1- the day and gloam meet subtle wafts of musky air, leaves, weary of summer heat crisp, clinging tight where parched sap chokes mid-limb, no life to spare
2- pencils freshly sharp notes of soft wood, shaved lead, tools of learning the three R’s, art, notebooks, college-ruled students, masked, head anxiously to school
3- pumpkin that and this, ad nauseam, morning brew concoctions promising bliss at a price, it’s new again, some wait all year, sad but true
4- blink and time is gone soft body, aching, graying, dreams unrealized, nights long and dark, days fading winter coming soon, too soon, just saying
5- another harvest wisdom gleaned from books and tears choose your poison, leave the rest the death we most fear… not living life full while we are here
A new form, to me at least, lured me from hiding…actually, forced me from what has become the chaos of surviving. I paired it with my own creation, the horatiodet. Ode to my favorite season.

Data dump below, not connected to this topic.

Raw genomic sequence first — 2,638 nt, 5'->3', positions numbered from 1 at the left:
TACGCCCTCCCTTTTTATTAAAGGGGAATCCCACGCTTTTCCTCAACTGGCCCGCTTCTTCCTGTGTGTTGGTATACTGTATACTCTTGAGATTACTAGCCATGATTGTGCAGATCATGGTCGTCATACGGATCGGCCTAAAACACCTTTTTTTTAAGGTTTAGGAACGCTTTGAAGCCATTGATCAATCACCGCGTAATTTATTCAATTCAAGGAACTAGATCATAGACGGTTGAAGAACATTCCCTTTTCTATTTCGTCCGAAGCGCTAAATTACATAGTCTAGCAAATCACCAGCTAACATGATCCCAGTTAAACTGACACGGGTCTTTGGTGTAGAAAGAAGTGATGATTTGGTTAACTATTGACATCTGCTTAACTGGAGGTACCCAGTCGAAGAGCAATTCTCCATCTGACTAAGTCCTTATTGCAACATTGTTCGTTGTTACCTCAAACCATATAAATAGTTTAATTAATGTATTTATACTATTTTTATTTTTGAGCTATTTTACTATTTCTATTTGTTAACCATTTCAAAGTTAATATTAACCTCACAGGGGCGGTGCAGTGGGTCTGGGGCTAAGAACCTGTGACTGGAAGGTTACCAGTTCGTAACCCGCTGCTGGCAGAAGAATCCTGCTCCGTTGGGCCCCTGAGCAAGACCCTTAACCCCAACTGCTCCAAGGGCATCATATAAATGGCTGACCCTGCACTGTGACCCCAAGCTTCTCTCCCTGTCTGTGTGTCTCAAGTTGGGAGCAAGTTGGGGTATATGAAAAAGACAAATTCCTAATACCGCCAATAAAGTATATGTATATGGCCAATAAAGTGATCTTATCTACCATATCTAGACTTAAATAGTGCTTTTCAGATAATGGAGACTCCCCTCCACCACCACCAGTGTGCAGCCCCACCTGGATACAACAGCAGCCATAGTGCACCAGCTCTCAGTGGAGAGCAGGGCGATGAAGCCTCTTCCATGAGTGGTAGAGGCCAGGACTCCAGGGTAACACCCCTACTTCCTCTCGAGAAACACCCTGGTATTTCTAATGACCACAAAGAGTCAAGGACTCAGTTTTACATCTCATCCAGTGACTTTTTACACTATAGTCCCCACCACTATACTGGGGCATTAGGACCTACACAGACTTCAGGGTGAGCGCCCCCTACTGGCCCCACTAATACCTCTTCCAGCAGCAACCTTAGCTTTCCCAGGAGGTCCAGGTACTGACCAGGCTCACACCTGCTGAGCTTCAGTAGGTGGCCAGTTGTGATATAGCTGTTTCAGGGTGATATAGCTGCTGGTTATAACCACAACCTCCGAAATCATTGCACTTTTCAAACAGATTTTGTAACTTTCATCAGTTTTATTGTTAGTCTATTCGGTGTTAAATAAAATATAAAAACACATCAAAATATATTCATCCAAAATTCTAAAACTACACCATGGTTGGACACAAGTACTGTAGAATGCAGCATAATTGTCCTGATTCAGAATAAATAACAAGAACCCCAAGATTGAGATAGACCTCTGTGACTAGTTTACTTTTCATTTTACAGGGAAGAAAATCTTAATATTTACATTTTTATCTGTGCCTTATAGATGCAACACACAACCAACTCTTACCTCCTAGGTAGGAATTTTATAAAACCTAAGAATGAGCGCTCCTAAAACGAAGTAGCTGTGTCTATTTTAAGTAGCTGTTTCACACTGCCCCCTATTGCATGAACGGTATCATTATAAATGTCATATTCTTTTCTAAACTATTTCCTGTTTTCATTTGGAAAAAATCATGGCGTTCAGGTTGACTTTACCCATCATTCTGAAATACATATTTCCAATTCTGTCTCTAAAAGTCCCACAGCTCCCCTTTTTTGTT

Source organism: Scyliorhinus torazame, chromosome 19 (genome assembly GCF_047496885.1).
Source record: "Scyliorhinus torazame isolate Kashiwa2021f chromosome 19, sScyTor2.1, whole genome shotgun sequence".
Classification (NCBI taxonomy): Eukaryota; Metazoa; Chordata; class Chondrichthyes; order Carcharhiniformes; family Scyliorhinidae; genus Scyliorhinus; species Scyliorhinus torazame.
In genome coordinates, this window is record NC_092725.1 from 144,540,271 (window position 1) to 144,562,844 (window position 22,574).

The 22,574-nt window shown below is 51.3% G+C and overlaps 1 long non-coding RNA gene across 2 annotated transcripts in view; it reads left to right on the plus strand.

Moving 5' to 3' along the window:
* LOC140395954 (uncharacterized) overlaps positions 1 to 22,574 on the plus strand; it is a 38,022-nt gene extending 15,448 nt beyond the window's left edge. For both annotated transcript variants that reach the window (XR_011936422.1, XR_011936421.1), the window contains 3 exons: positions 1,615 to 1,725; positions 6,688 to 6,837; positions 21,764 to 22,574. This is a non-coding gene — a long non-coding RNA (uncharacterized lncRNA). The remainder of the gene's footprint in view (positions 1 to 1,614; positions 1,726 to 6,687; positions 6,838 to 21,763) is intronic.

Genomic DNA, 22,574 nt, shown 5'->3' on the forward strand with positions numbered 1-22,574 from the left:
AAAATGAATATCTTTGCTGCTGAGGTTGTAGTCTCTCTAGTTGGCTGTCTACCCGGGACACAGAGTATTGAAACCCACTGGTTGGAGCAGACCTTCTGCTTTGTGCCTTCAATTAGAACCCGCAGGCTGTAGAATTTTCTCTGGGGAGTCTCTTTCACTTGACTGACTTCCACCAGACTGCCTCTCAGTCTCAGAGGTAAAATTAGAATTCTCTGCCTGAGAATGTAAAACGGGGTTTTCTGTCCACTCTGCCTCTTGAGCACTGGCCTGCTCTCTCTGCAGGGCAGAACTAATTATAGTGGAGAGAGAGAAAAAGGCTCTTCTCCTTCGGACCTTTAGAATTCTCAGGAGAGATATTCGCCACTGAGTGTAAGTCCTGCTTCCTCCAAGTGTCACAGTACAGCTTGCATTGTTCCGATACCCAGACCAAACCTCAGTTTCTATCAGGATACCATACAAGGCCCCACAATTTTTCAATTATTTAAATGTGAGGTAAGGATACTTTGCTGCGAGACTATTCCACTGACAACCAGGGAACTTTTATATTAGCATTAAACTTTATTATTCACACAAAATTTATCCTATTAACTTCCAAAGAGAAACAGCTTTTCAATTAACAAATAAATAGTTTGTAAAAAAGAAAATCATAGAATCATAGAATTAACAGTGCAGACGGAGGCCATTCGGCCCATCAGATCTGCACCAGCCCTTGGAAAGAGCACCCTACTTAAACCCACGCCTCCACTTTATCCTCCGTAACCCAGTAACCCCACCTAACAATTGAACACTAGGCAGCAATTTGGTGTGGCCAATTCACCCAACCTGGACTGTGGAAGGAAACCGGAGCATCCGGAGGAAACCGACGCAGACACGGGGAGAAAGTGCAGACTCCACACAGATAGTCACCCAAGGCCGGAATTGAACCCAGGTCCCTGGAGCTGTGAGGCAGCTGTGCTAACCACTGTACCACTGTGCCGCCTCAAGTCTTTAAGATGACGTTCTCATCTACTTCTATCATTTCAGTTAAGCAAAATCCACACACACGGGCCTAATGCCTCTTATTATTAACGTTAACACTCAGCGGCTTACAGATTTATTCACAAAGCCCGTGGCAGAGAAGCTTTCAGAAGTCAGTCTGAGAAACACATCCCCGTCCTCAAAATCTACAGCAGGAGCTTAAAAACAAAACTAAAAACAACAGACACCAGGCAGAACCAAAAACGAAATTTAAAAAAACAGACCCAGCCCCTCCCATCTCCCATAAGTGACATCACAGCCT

The cadralor is a poem of 5, unrelated, numbered stanzaic images, each of which can stand alone as a poem, is fewer than 10 lines, and ideally constrains all stanzas to the same number of lines. Imagery is crucial to cadralore: each stanza should be a whole, imagist poem, almost like a scene from a film, or a photograph. The fifth stanza acts as the crucible, alchemically pulling the unrelated stanzas together into a love poem. By “love poem,” we mean that your fifth stanza illuminates a gleaming thread that runs obliquely through the unrelated stanzas and answers the compelling question: “For what do you yearn?” gogyoka
Horatiodet is a total of 5 lines, syllable count: 5-7-7-5-9 / rhyme scheme: ababb. In other words, it is a short Horatian Ode (only one stanza), a form based on the style of Horace, Quintus Horatius Flaccus (December 8, 65 BC – November 27, 8 BC), the leading Roman lyric poet.
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